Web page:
1 Robert Smith used to tell his record company he had a fear of flying – purely so he could cut down on his touring commitments. “For about three years, 1989 to 1992, I kept the pretence that I had this phobia,” recalls The Cure frontman. “We did two American tours sailing over on the QE2, which was very civilized.” Pic: Rex Features
2 The Cure first unveiled their iconic look of smeared lipstick and backcombed hair during a very dark period for the band, while touring 1982’s desolate ‘Pornography’ album. At the end of the tour bassist Simon Gallup (pictured second left) quit the band. Robert Smith recalls: “I was a monstrous person at that time.” Pic: Rex Features
3 The Cure’s 1989 album ‘Disintegration’ was initially dismissed by their US label Elektra as commercial suicide. Robert Smith recalls: “They thought I was being ‘wilfully obscure’, which was an actual quote from the letter.” The album went on to sell 2.7 million copies, making
4 The Cure’s song ‘Lullaby’ was inspired by the disturbing songs Robert Smith’s father would sing him when he could not sleep as a child: “He would always make them up. There was always a horrible ending. They would be something like ‘Sleep now, pretty baby – or you won’t wake up at all’
5 For a brief period in 1989, The Cure could lay claim to being the biggest band in the world. That year they played a sold-out show at Wembley Stadium, followed by a gig at New York’s Giants Stadium in front of 44,000 people (30,000 tickets had been purchased in one day). Smith later reflected gloomily: “It was never our intention to become as big as this.”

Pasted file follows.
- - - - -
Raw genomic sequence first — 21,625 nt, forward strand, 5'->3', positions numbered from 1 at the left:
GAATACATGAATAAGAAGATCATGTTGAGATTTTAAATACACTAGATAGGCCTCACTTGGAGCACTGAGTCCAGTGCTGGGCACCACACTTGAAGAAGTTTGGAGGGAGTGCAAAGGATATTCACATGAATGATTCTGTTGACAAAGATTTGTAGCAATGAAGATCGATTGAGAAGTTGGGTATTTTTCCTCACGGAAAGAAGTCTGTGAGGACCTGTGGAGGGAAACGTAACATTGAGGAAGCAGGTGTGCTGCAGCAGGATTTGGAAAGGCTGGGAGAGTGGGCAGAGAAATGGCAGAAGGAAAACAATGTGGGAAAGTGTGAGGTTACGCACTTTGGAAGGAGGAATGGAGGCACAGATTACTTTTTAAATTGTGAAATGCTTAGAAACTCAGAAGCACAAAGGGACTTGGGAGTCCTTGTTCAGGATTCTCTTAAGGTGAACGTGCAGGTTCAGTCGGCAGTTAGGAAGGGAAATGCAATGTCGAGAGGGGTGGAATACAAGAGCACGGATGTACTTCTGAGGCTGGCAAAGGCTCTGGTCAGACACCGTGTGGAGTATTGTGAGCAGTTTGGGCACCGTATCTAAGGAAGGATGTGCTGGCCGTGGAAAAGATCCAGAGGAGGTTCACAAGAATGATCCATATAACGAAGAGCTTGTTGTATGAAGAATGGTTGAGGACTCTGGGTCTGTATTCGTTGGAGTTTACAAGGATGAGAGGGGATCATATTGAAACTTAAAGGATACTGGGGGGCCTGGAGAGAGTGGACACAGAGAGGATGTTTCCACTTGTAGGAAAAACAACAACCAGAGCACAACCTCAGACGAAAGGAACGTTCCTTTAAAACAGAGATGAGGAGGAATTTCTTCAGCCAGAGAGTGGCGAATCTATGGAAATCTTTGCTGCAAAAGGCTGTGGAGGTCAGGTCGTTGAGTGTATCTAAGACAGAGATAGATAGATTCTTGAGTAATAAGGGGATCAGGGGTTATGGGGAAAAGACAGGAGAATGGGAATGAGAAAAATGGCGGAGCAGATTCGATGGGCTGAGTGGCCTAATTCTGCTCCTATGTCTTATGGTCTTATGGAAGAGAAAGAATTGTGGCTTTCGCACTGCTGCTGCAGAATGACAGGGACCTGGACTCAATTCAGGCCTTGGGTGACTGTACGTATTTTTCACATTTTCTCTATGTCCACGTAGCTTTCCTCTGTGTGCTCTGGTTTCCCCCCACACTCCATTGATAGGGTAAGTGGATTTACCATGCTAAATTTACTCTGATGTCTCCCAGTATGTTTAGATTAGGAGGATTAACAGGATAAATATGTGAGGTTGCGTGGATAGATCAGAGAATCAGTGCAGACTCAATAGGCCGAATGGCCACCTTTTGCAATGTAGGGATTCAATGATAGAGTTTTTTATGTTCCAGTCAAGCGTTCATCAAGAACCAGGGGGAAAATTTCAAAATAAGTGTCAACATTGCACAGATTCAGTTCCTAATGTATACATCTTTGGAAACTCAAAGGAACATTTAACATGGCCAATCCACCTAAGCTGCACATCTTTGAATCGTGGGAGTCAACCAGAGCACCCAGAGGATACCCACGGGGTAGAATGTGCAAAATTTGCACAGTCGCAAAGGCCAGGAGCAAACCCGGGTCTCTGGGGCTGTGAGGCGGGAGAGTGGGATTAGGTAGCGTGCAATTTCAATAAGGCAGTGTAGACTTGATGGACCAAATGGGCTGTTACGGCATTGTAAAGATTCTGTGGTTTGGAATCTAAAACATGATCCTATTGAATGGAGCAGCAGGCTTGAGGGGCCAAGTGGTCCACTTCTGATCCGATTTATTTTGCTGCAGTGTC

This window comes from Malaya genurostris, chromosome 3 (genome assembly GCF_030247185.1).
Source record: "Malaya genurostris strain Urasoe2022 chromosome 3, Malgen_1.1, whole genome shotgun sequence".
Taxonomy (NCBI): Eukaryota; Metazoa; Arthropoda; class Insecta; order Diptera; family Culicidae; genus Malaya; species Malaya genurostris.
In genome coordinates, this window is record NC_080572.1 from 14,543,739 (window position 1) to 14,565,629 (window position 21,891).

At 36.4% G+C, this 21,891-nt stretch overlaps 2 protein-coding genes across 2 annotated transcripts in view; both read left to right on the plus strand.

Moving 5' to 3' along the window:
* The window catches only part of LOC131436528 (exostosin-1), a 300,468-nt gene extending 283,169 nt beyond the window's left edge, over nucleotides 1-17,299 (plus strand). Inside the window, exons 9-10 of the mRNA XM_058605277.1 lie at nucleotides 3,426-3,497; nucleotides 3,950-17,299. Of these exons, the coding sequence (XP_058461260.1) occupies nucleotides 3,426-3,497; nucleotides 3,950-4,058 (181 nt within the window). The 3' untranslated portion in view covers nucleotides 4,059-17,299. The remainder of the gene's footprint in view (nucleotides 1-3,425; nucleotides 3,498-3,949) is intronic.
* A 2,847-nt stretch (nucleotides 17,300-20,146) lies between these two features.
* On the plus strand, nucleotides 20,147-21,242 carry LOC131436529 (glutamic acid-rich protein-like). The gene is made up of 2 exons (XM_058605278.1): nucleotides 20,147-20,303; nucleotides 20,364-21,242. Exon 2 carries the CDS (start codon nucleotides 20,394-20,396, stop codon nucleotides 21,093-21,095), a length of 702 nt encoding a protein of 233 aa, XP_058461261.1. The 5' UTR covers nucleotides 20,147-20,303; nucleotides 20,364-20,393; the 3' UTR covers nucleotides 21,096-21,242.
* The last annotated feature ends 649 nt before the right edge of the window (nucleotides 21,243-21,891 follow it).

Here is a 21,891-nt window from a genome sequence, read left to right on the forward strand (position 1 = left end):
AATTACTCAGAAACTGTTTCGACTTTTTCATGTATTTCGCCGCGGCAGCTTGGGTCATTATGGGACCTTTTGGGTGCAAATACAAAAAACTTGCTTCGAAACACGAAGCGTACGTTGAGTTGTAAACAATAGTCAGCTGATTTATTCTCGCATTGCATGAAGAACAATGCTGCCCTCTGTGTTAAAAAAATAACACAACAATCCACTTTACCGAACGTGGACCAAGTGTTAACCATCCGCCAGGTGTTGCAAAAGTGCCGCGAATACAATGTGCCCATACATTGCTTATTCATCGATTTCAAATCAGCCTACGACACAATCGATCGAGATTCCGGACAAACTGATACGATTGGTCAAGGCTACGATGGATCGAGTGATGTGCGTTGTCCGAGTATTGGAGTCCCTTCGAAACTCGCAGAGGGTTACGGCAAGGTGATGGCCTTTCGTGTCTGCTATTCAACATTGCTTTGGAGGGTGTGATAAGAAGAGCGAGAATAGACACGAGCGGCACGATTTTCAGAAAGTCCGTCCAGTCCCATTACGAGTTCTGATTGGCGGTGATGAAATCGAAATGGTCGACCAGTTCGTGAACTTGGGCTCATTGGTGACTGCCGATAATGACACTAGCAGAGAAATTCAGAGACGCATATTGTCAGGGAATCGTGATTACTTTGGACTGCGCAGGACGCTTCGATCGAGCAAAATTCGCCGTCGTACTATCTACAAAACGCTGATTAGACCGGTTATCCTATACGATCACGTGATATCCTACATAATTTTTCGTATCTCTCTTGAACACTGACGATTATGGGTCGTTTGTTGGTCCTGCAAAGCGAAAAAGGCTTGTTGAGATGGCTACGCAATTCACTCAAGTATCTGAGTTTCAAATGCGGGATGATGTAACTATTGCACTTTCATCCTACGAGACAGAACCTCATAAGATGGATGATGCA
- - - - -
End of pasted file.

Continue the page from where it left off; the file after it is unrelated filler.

6 Cure mainman Robert Smith enjoys eating extremely hot curries. “I myself am a phaal eater,” he explained. In case you wondered.
7 One of The Cure’s earliest tours, in 1979, was as support to Siouxsie And The Banshees. Robert Smith filled on in guitar for the headline band, an experience that profoundly changed his musical outlook: “It was so different to what we were doing with The Cure. Before that, I’d wanted us to be like the Buzzcocks or Elvis Costello, the punk Beatles. Being a Banshee really changed my attitude to what I was doing.”
8 Robert Smith has been with his wife Mary for over 30 years, but the couple have never had children. And they never will, he says. “I kind of know what the two of us have missed. But I think it is more than compensated for by being able to still be the same to her as when we first met.”
9 During the recording of The Cure’s biggest-selling album, 1989’s ‘Disintegration’, Robert Smith became overwhelmed with dark thoughts, brought on by a combination of depression and heavy LSD use. Compounding his gloom, two teenagers from a nearby town had recently committed suicide while listening to The Cure. The band kept a cutting of the news story pinned to the studio wall while recording.
10 A number of films are named after Cure songs, such as ‘Boys Don’t Cry’ (1999) and ‘Just Like Heaven’ (2005). Meanwhile, there are at least four episodes from the TV-series ‘One Tree Hill’ that have Cure songs as their titles: ‘To Wish Impossible Things’ (Season 1, Series Episode 18), ‘From the Edge of the Deep Green Sea’ (Season 3, Series Episode 47), ‘The Same Deep Water as You’ (Season 4, Series Episode 68), and ‘Pictures of You’ (Season 4, Episode 80).
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